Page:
Lakshmi told jurors that Walsh took part in a filming of the show in spring 2014, during the show’s 12th season. But much of her testimony — and that of other witnesses — Monday was spent describing a separate segment at the parking lot at Steel & Rye.

For several hours Monday, she and other witnesses, including her driver, described a harrowing scene in which large men who were clearly not with the show’s production crew blocked access to the parking lot at Steel & Rye, and shouted into cars whenever someone attempted to pass.

“One of the men put his head into the van and was yelling at us,” said Gail Simmons, a longtime judge on the show. “I remember him being very aggressive, animated, I remember being afraid of what he was saying.”

One of the men called her driver a scab, a slur for nonunion workers who work in union positions.

“I was very afraid,” she said.

Several witnesses said that they saw police officers on the scene, but that the officers did not intervene. They would only gently chide the defendants whenever one of the crew members complained.

“It was as if they knew each other,” said Lakshmi’s driver, Jason Duffy.

Through cross-examination, defense lawyers sought to show that the witnesses were not as afraid as prosecutors have suggested, pointing out they were willing to drive to the parking lot with open windows when they already knew there would be a protest. They also pointed out that Teamsters members have protested the “Top Chef” filming in other states, an attempt to show that Fidler and his codefendants were doing exactly what other union members do: They strike and picket for jobs.

Morgan Graham, a former “Top Chef” production assistant who had driven Simmons to the restaurant, said she had been “raised by a bunch of Teamsters,” so she is familiar with a picket line. But, “I’ve never seen people screamed at the way we were,” she said.

“They were coming up to the window and sort of pushing their faces into the window to yell inside,” she said.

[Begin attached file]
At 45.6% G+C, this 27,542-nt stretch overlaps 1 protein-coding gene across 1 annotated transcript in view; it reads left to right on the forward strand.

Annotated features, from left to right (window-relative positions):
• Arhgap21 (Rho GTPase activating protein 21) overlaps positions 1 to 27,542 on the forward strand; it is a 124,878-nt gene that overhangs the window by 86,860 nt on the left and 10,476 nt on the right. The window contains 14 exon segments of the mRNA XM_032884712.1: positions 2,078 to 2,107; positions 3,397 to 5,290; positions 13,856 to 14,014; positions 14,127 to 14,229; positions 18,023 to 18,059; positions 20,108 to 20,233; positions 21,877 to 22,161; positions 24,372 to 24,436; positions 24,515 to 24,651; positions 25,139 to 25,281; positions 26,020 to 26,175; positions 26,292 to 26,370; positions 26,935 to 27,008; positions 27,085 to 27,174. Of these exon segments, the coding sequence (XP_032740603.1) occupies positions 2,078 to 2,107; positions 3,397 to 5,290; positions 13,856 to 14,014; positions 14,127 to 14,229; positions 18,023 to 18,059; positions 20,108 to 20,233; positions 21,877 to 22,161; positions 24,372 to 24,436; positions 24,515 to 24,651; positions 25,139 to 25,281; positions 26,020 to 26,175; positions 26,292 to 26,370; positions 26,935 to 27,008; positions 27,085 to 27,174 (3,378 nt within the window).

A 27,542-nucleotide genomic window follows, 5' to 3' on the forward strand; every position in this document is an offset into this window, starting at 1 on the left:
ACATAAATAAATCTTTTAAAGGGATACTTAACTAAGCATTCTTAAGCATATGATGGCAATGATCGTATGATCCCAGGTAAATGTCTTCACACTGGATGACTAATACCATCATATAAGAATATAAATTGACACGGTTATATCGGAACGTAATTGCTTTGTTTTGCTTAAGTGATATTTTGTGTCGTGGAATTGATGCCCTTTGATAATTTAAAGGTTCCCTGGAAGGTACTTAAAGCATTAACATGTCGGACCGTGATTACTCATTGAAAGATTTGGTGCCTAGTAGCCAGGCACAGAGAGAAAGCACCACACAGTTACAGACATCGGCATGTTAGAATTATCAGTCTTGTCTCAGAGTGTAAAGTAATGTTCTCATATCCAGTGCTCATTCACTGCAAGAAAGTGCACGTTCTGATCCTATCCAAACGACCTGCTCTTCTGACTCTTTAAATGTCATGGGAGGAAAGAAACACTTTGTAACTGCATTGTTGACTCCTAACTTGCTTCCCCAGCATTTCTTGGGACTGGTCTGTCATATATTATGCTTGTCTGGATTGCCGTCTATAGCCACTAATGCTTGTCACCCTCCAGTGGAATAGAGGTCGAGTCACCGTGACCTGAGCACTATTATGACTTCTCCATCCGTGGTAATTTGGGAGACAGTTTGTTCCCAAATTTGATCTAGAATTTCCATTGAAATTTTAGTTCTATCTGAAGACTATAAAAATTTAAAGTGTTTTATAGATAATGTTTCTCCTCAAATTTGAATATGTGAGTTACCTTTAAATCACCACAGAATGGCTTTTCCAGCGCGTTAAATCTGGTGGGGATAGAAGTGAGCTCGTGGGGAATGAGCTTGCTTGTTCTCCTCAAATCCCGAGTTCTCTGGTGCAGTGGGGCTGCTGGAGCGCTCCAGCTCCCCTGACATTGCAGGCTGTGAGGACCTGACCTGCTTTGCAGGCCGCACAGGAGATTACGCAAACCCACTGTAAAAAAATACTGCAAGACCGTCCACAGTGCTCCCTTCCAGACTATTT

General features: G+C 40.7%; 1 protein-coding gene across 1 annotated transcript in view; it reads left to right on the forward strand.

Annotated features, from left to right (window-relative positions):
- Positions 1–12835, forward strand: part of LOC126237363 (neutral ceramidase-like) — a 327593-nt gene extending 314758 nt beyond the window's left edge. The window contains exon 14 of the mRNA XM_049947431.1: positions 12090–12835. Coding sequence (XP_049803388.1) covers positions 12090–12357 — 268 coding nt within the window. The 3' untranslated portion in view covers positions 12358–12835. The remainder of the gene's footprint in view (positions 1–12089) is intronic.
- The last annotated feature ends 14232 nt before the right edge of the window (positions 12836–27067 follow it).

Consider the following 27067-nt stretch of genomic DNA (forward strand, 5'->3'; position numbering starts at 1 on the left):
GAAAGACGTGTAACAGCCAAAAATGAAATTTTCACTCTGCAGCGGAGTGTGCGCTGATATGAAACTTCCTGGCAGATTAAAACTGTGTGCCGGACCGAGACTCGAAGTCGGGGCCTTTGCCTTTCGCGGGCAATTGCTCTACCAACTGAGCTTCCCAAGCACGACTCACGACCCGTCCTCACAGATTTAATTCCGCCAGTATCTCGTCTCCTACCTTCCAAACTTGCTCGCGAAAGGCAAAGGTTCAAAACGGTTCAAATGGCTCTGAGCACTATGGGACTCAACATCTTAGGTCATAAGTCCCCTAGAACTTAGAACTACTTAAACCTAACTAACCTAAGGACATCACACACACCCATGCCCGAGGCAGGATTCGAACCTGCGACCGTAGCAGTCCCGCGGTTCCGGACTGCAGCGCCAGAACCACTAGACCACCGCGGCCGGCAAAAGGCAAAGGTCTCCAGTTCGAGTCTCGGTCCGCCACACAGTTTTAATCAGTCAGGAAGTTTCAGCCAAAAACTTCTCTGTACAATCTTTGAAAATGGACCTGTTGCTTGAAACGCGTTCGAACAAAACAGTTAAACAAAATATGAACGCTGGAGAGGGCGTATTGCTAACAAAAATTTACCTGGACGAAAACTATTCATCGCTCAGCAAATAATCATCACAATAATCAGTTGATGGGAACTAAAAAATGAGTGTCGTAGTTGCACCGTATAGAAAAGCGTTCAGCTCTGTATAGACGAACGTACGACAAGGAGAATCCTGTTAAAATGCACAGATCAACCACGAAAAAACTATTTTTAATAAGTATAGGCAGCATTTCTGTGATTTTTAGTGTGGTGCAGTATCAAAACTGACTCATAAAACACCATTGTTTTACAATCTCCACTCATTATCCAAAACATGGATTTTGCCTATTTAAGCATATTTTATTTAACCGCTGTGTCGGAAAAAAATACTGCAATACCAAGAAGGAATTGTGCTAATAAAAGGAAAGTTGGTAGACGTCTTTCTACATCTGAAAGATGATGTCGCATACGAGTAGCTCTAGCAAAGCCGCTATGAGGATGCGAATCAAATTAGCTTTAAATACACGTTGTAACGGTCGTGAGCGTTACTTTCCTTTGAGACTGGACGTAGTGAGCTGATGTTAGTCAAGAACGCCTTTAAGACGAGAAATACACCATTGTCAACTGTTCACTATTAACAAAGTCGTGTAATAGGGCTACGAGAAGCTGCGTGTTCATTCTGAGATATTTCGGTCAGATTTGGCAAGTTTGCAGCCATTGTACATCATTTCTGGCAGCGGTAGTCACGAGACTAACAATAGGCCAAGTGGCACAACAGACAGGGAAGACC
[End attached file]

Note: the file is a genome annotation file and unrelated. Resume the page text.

Graham said several of the show’s rental cars had their tires slashed, and an antenna was broken, though she did not see who vandalized the vehicles.

Lakshmi told jurors that she had heard of disruptions before the filming of the show in Milton, though she was not made aware of the extent of the Teamsters’ dispute with the show producers. She told jurors her driver began to radio in their position to other producers as they approached the restaurant.

“I just didn’t want to get out of the car, it was an uncomfortable situation for me,” she told jurors, denying defense attorneys’ claims that she was hesitant to cross the picket line because of her political support of the union’s cause, rather than physical fear of being harmed. She said she did not consider the men to be engaged in a picket line.

“I’ve seen [pickets] before, I couldn’t tell who these people were,” she said. “They didn’t have any signs saying they were Teamsters.”

Robert Cafarelli (right) and his lawyer Carmine Lepore led other defendants and attorneys to the courthouse.

Pat Greenhouse/Globe Staff

Robert Cafarelli (right) and his lawyer Carmine Lepore led other defendants and attorneys to the courthouse.

Daniel Redmond (left) walked with his attorney, Oscar Cruz.

Pat Greenhouse/Globe Staff

Daniel Redmond (left) walked with his attorney, Oscar Cruz.

Attorney Kevin Barron (left) walked with his client, Michael Ross.

Patt Greenhouse/Globe Staff

Attorney Kevin Barron (left) walked with his client, Michael Ross.

Milton J. Valencia can be reached at milton.valencia@globe.com. Follow him on Twitter @miltonvalencia.